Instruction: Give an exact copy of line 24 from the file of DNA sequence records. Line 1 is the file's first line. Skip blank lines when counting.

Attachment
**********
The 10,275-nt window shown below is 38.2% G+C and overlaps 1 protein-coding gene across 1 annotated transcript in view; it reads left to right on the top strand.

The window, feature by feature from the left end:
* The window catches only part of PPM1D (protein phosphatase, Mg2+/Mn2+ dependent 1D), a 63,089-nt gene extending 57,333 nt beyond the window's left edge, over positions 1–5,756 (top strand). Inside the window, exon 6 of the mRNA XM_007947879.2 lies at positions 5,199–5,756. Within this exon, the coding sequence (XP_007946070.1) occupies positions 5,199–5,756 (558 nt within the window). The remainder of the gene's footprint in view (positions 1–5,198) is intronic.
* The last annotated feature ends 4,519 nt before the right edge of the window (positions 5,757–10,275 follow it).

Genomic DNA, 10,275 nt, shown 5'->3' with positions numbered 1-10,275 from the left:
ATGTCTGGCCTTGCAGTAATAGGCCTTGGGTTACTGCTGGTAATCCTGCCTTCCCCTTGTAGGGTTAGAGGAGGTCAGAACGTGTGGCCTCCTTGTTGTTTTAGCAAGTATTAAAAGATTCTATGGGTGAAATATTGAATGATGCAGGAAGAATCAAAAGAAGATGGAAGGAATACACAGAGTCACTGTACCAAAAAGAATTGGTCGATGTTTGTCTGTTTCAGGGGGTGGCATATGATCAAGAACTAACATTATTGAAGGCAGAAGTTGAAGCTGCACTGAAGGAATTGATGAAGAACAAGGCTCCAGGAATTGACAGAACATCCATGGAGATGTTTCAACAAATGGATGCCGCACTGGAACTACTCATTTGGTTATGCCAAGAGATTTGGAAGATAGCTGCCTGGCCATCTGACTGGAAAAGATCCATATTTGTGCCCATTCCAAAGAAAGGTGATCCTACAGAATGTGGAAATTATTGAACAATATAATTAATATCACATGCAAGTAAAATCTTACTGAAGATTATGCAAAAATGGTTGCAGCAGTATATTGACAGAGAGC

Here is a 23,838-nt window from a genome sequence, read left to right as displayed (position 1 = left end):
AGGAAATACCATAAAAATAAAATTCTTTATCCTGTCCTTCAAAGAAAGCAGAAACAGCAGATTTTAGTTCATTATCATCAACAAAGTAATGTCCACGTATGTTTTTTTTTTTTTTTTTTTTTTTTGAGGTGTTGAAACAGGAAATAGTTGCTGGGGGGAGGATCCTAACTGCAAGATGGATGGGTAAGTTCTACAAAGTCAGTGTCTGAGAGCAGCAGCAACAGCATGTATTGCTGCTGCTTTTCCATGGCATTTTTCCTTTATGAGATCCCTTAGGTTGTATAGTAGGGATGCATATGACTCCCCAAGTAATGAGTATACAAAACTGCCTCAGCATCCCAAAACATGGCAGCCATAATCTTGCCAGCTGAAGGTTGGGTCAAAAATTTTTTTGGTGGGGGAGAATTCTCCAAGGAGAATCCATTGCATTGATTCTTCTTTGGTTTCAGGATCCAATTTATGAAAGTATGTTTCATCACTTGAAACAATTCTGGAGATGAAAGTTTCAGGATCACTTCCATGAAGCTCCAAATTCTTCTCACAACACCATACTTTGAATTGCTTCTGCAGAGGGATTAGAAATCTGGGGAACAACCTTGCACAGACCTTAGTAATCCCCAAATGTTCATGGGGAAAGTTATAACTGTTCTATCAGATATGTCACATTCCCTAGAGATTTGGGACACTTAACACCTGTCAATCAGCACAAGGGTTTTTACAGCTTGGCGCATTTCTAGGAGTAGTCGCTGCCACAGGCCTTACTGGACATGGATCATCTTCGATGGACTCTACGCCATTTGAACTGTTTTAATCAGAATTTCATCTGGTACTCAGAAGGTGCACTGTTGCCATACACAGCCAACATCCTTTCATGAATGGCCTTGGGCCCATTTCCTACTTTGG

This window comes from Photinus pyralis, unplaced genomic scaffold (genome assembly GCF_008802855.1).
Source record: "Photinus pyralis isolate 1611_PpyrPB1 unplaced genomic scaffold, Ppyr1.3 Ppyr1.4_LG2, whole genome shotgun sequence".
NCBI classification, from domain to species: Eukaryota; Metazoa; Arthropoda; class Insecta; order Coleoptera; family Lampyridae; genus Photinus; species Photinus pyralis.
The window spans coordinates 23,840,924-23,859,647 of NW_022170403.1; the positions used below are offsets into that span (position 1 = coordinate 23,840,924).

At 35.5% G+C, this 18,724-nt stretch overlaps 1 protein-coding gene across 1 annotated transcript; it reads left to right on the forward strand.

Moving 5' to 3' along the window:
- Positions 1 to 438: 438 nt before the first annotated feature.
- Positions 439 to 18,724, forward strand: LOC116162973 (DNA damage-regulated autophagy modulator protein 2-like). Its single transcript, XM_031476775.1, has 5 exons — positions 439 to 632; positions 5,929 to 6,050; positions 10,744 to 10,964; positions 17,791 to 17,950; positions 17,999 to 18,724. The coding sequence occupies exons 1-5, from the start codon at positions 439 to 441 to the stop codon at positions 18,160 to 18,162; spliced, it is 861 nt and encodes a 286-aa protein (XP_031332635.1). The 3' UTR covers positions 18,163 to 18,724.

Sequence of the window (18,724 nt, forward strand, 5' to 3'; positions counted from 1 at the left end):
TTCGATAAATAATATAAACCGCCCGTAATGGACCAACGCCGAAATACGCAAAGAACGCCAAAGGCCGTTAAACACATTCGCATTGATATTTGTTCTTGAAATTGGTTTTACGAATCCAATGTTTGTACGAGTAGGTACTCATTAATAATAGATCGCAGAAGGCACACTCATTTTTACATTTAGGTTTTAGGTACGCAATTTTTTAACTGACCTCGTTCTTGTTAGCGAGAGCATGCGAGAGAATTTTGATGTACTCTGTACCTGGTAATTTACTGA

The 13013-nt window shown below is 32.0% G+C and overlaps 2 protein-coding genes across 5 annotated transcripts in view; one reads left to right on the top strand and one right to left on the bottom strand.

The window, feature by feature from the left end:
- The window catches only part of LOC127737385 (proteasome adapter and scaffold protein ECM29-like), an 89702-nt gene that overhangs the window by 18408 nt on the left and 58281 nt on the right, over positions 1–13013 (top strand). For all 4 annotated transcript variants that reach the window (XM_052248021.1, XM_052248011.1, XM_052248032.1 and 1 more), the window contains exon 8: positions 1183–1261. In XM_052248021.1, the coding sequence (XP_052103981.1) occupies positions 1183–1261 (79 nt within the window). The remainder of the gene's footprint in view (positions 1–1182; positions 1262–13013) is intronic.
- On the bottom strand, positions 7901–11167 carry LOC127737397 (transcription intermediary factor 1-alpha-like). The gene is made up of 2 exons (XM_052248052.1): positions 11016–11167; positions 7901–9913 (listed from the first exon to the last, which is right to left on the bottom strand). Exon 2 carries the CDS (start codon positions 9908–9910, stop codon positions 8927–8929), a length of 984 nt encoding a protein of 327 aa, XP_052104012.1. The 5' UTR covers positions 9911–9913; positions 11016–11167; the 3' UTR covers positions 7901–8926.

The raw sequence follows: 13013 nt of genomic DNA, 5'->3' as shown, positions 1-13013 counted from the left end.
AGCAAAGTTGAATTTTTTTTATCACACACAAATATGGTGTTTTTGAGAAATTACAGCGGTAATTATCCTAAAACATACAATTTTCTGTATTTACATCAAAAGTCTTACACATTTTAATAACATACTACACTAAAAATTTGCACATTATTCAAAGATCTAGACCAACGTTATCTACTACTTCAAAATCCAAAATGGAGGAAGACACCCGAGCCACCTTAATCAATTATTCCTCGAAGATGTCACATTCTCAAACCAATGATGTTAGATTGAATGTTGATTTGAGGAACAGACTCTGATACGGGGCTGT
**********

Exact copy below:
AGCAAAGTTGAATTTTTTTTATCACACACAAATATGGTGTTTTTGAGAAATTACAGCGGTAATTATCCTAAAACATACAATTTTCTGTATTTACATCAAAAGTCTTACACATTTTAATAACATACTACACTAAAAATTTGCACATTATTCAAAGATCTAGACCAACGTTATCTACTACTTCAAAATCCAAAATGGAGGAAGACACCCGAGCCACCTTAATCAATTATTCCTCGAAGATGTCACATTCTCAAACCAATGATGTTAGATTGAATGTTGATTTGAGGAACAGACTCTGATACGGGGCTGT